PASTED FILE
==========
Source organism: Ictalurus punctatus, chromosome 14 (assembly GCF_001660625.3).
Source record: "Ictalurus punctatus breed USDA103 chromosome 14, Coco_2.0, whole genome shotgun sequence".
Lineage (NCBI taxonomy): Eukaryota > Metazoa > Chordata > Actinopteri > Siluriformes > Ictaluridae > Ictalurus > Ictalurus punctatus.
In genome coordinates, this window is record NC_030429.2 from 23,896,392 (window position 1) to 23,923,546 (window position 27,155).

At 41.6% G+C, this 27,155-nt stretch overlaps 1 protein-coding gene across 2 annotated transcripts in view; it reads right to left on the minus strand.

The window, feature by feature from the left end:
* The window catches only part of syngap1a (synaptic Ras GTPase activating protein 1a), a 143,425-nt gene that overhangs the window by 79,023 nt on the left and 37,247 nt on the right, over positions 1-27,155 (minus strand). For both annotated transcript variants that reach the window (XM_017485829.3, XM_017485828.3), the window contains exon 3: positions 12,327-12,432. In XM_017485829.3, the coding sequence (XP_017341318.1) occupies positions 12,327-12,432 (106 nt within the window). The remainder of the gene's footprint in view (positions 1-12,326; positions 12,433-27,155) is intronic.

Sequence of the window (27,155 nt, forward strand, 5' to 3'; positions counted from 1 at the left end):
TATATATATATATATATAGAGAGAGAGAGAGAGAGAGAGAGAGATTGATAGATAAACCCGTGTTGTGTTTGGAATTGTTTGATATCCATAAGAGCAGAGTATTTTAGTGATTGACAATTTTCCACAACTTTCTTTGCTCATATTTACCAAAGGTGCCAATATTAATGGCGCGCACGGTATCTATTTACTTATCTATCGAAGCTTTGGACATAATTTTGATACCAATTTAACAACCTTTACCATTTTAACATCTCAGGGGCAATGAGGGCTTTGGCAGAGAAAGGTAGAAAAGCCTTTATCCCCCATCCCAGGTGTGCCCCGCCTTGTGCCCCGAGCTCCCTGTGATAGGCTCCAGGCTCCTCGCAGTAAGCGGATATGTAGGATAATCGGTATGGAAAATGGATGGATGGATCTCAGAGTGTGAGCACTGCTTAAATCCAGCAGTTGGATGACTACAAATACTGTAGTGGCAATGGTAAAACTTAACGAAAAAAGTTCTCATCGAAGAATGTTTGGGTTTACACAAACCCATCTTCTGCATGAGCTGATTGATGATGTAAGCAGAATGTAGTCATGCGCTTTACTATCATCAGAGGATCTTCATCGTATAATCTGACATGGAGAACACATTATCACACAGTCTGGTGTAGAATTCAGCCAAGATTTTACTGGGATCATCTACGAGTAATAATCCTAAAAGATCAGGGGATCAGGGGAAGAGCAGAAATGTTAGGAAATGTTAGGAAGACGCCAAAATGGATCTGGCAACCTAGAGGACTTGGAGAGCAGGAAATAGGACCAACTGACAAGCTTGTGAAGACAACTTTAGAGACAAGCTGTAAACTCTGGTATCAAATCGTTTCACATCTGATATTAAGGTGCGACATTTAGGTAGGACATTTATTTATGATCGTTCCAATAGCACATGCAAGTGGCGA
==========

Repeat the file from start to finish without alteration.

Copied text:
Source organism: Ictalurus punctatus, chromosome 14 (assembly GCF_001660625.3).
Source record: "Ictalurus punctatus breed USDA103 chromosome 14, Coco_2.0, whole genome shotgun sequence".
Lineage (NCBI taxonomy): Eukaryota > Metazoa > Chordata > Actinopteri > Siluriformes > Ictaluridae > Ictalurus > Ictalurus punctatus.
In genome coordinates, this window is record NC_030429.2 from 23,896,392 (window position 1) to 23,923,546 (window position 27,155).

At 41.6% G+C, this 27,155-nt stretch overlaps 1 protein-coding gene across 2 annotated transcripts in view; it reads right to left on the minus strand.

The window, feature by feature from the left end:
* The window catches only part of syngap1a (synaptic Ras GTPase activating protein 1a), a 143,425-nt gene that overhangs the window by 79,023 nt on the left and 37,247 nt on the right, over positions 1-27,155 (minus strand). For both annotated transcript variants that reach the window (XM_017485829.3, XM_017485828.3), the window contains exon 3: positions 12,327-12,432. In XM_017485829.3, the coding sequence (XP_017341318.1) occupies positions 12,327-12,432 (106 nt within the window). The remainder of the gene's footprint in view (positions 1-12,326; positions 12,433-27,155) is intronic.

Sequence of the window (27,155 nt, forward strand, 5' to 3'; positions counted from 1 at the left end):
TATATATATATATATATAGAGAGAGAGAGAGAGAGAGAGAGAGATTGATAGATAAACCCGTGTTGTGTTTGGAATTGTTTGATATCCATAAGAGCAGAGTATTTTAGTGATTGACAATTTTCCACAACTTTCTTTGCTCATATTTACCAAAGGTGCCAATATTAATGGCGCGCACGGTATCTATTTACTTATCTATCGAAGCTTTGGACATAATTTTGATACCAATTTAACAACCTTTACCATTTTAACATCTCAGGGGCAATGAGGGCTTTGGCAGAGAAAGGTAGAAAAGCCTTTATCCCCCATCCCAGGTGTGCCCCGCCTTGTGCCCCGAGCTCCCTGTGATAGGCTCCAGGCTCCTCGCAGTAAGCGGATATGTAGGATAATCGGTATGGAAAATGGATGGATGGATCTCAGAGTGTGAGCACTGCTTAAATCCAGCAGTTGGATGACTACAAATACTGTAGTGGCAATGGTAAAACTTAACGAAAAAAGTTCTCATCGAAGAATGTTTGGGTTTACACAAACCCATCTTCTGCATGAGCTGATTGATGATGTAAGCAGAATGTAGTCATGCGCTTTACTATCATCAGAGGATCTTCATCGTATAATCTGACATGGAGAACACATTATCACACAGTCTGGTGTAGAATTCAGCCAAGATTTTACTGGGATCATCTACGAGTAATAATCCTAAAAGATCAGGGGATCAGGGGAAGAGCAGAAATGTTAGGAAATGTTAGGAAGACGCCAAAATGGATCTGGCAACCTAGAGGACTTGGAGAGCAGGAAATAGGACCAACTGACAAGCTTGTGAAGACAACTTTAGAGACAAGCTGTAAACTCTGGTATCAAATCGTTTCACATCTGATATTAAGGTGCGACATTTAGGTAGGACATTTATTTATGATCGTTCCAATAGCACATGCAAGTGGCGA